CAPE VINCENT After much debate over the proposed expansion of Water District 6, the Town Council chose to leave it up to district property owners to decide for themselves whether to move forward with the $2.85 million project.
Each property owner will get one vote, and the council has decided to allow absentee votes. The referendum will be held from 4 to 9 p.m. Nov. 19 at the Cape Vincent Recreation Park on James Street.
If you dont like what you hear, vote against it, said Supervisor Urban C. Hirschey at Thursday nights council meeting.
Putting the issue up for a public vote also allows three council members to avoid potential conflicts of interest. As president of the Johnston Development Corp., Deputy Supervisor Brooks J. Bragdon was involved in the sale of several properties in the district, including Councilman Clifford P. Schneiders. Supervisor Hirschey also is a resident of District 6.
The rate structure has been revised once more since the Sept. 5 public hearing for the district.
Of the 107 equivalent dwelling units in District 6, properties west of County Route 6 91.5 EDUs total would pay the higher A-rate of $561 per EDU in annual debt service and a usage charge of $5.10 per 1,000 gallons of water.
This includes new users without municipal water service and several properties that already draw water from the village of Cape Vincent because the town intends to replace existing infrastructure to bring it up to code.
Residents on the east side of County Route 6 with water connections to the village main will be charged the B-rate of $88 in annual debt service and a usage charge of $3.25 per 1,000 gallons.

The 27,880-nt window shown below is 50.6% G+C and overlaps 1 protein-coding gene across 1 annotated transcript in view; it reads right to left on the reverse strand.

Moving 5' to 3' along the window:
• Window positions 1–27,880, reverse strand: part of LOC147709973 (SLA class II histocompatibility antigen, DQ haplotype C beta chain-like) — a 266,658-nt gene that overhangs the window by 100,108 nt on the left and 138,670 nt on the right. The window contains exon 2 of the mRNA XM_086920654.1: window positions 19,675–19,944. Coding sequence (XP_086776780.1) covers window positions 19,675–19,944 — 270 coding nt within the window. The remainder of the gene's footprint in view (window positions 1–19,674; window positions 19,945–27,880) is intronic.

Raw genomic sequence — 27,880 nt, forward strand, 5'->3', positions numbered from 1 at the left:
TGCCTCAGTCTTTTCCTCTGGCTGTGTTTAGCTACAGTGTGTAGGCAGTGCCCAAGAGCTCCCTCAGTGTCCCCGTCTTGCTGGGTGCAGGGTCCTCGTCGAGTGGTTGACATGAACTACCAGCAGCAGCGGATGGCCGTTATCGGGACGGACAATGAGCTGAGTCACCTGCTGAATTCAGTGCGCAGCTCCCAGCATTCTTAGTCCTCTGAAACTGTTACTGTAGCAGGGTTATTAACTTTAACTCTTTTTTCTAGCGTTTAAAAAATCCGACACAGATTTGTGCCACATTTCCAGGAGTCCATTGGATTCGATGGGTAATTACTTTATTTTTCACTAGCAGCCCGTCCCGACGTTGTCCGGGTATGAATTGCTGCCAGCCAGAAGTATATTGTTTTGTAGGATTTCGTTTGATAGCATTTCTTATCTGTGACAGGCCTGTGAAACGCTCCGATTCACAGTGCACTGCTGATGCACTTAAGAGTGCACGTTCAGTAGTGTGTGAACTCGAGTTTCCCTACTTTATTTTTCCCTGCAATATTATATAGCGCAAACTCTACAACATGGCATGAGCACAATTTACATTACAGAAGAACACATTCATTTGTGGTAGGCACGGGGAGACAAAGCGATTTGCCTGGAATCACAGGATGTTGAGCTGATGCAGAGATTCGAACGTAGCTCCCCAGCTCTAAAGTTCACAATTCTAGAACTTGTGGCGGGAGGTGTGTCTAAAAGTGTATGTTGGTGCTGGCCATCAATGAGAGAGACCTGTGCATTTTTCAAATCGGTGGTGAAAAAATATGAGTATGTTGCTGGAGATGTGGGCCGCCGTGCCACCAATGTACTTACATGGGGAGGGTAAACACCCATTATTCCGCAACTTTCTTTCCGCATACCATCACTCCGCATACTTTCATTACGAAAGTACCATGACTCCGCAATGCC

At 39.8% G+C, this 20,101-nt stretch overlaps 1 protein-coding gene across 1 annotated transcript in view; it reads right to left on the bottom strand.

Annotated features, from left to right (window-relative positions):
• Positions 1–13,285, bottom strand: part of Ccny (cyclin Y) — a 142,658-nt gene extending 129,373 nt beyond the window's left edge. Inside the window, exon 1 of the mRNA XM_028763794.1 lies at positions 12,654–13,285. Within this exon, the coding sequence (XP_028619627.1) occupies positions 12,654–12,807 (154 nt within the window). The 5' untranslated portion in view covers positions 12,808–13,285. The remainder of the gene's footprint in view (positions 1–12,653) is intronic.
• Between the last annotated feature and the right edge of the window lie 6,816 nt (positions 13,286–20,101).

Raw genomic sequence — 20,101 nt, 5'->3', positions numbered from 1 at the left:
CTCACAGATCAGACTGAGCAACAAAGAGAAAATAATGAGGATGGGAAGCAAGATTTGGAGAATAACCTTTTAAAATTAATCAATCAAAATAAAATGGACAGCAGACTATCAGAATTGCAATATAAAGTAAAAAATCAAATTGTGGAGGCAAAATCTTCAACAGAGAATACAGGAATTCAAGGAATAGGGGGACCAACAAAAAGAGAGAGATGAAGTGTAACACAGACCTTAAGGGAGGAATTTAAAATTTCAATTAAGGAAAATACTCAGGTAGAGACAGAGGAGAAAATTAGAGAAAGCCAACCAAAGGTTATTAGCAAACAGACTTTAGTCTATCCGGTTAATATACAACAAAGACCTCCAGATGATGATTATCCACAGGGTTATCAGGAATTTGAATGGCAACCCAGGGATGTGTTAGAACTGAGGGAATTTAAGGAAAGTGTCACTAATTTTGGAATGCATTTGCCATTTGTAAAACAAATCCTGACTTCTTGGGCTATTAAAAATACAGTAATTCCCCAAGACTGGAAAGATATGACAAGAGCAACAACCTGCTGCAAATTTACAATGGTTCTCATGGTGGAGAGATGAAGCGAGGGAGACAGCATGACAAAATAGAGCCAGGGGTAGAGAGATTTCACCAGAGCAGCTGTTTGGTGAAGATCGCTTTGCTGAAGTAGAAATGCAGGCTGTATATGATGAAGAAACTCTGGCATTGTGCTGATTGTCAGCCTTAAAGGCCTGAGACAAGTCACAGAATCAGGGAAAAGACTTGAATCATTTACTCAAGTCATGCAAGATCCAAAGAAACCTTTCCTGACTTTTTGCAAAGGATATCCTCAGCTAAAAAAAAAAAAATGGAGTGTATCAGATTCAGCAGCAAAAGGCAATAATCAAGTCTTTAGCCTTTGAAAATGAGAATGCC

According to the project engineer, A-rate users will pay an estimated $840 a year, and B-rate users are projected to spend $248 per year.
All B-rate users will see cost savings by being in the district, said project engineer Matthew J. Cooper of Bernier, Carr & Associates, Watertown.
But existing customers of the villages water service with properties west of County Route 6 could be spending 400 percent more for municipal water.
Maurice E. Fitzgerald, 31163 County Route 6, said he falls under the A-rate because his farm is on the west side of the road.
He currently pays a little more than $200 a year for water service but would spend more than $800 annually as a Water District 6 resident.
Mr. Fitzgerald also said he is in an odd situation, in which his property is connected to the towns District 4 water main but he is being charged by the village for water use.
Since February, several town property owners near the villages western boundary argued that they were lumped into the proposed District 6 expansion without their consent to make the project affordable for residents of the original district.
The original District 6 has been unable to secure outside funding because the average median income of its residents is too high.
After expanding the proposed boundaries of the district to include an additional 20 properties, the town was able to secure in August an $885,594 state Environmental Facilities Corp. grant and a 30-year, no-interest loan to cover the remaining cost.